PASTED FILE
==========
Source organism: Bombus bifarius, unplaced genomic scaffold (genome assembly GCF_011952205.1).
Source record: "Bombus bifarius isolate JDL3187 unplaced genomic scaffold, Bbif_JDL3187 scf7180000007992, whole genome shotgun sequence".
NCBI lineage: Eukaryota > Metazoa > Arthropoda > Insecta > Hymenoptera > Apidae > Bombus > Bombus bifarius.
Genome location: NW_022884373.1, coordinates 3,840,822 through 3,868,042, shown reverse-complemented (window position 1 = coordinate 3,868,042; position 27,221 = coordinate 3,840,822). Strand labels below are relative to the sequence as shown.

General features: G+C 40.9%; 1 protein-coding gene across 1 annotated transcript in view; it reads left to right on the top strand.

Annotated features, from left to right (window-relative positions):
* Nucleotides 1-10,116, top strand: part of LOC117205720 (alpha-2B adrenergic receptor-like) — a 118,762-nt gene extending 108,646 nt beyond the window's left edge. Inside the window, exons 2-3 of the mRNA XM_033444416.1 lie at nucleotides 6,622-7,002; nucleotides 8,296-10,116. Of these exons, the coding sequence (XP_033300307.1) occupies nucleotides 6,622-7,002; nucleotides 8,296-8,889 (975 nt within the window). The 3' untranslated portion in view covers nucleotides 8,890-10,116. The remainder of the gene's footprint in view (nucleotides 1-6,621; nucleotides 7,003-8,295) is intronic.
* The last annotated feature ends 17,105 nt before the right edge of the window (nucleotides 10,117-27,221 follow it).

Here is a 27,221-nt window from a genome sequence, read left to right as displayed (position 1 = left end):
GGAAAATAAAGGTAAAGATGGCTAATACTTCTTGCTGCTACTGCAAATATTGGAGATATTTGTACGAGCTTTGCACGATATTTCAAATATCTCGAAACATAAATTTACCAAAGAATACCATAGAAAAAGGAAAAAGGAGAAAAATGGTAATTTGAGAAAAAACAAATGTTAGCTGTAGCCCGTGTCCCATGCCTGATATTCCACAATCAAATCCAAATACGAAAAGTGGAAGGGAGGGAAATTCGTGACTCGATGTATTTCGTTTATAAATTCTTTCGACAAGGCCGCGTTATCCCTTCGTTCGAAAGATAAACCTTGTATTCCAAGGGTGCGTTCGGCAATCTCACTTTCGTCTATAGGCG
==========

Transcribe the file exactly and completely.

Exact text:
Source organism: Bombus bifarius, unplaced genomic scaffold (genome assembly GCF_011952205.1).
Source record: "Bombus bifarius isolate JDL3187 unplaced genomic scaffold, Bbif_JDL3187 scf7180000007992, whole genome shotgun sequence".
NCBI lineage: Eukaryota > Metazoa > Arthropoda > Insecta > Hymenoptera > Apidae > Bombus > Bombus bifarius.
Genome location: NW_022884373.1, coordinates 3,840,822 through 3,868,042, shown reverse-complemented (window position 1 = coordinate 3,868,042; position 27,221 = coordinate 3,840,822). Strand labels below are relative to the sequence as shown.

General features: G+C 40.9%; 1 protein-coding gene across 1 annotated transcript in view; it reads left to right on the top strand.

Annotated features, from left to right (window-relative positions):
* Nucleotides 1-10,116, top strand: part of LOC117205720 (alpha-2B adrenergic receptor-like) — a 118,762-nt gene extending 108,646 nt beyond the window's left edge. Inside the window, exons 2-3 of the mRNA XM_033444416.1 lie at nucleotides 6,622-7,002; nucleotides 8,296-10,116. Of these exons, the coding sequence (XP_033300307.1) occupies nucleotides 6,622-7,002; nucleotides 8,296-8,889 (975 nt within the window). The 3' untranslated portion in view covers nucleotides 8,890-10,116. The remainder of the gene's footprint in view (nucleotides 1-6,621; nucleotides 7,003-8,295) is intronic.
* The last annotated feature ends 17,105 nt before the right edge of the window (nucleotides 10,117-27,221 follow it).

Here is a 27,221-nt window from a genome sequence, read left to right as displayed (position 1 = left end):
GGAAAATAAAGGTAAAGATGGCTAATACTTCTTGCTGCTACTGCAAATATTGGAGATATTTGTACGAGCTTTGCACGATATTTCAAATATCTCGAAACATAAATTTACCAAAGAATACCATAGAAAAAGGAAAAAGGAGAAAAATGGTAATTTGAGAAAAAACAAATGTTAGCTGTAGCCCGTGTCCCATGCCTGATATTCCACAATCAAATCCAAATACGAAAAGTGGAAGGGAGGGAAATTCGTGACTCGATGTATTTCGTTTATAAATTCTTTCGACAAGGCCGCGTTATCCCTTCGTTCGAAAGATAAACCTTGTATTCCAAGGGTGCGTTCGGCAATCTCACTTTCGTCTATAGGCG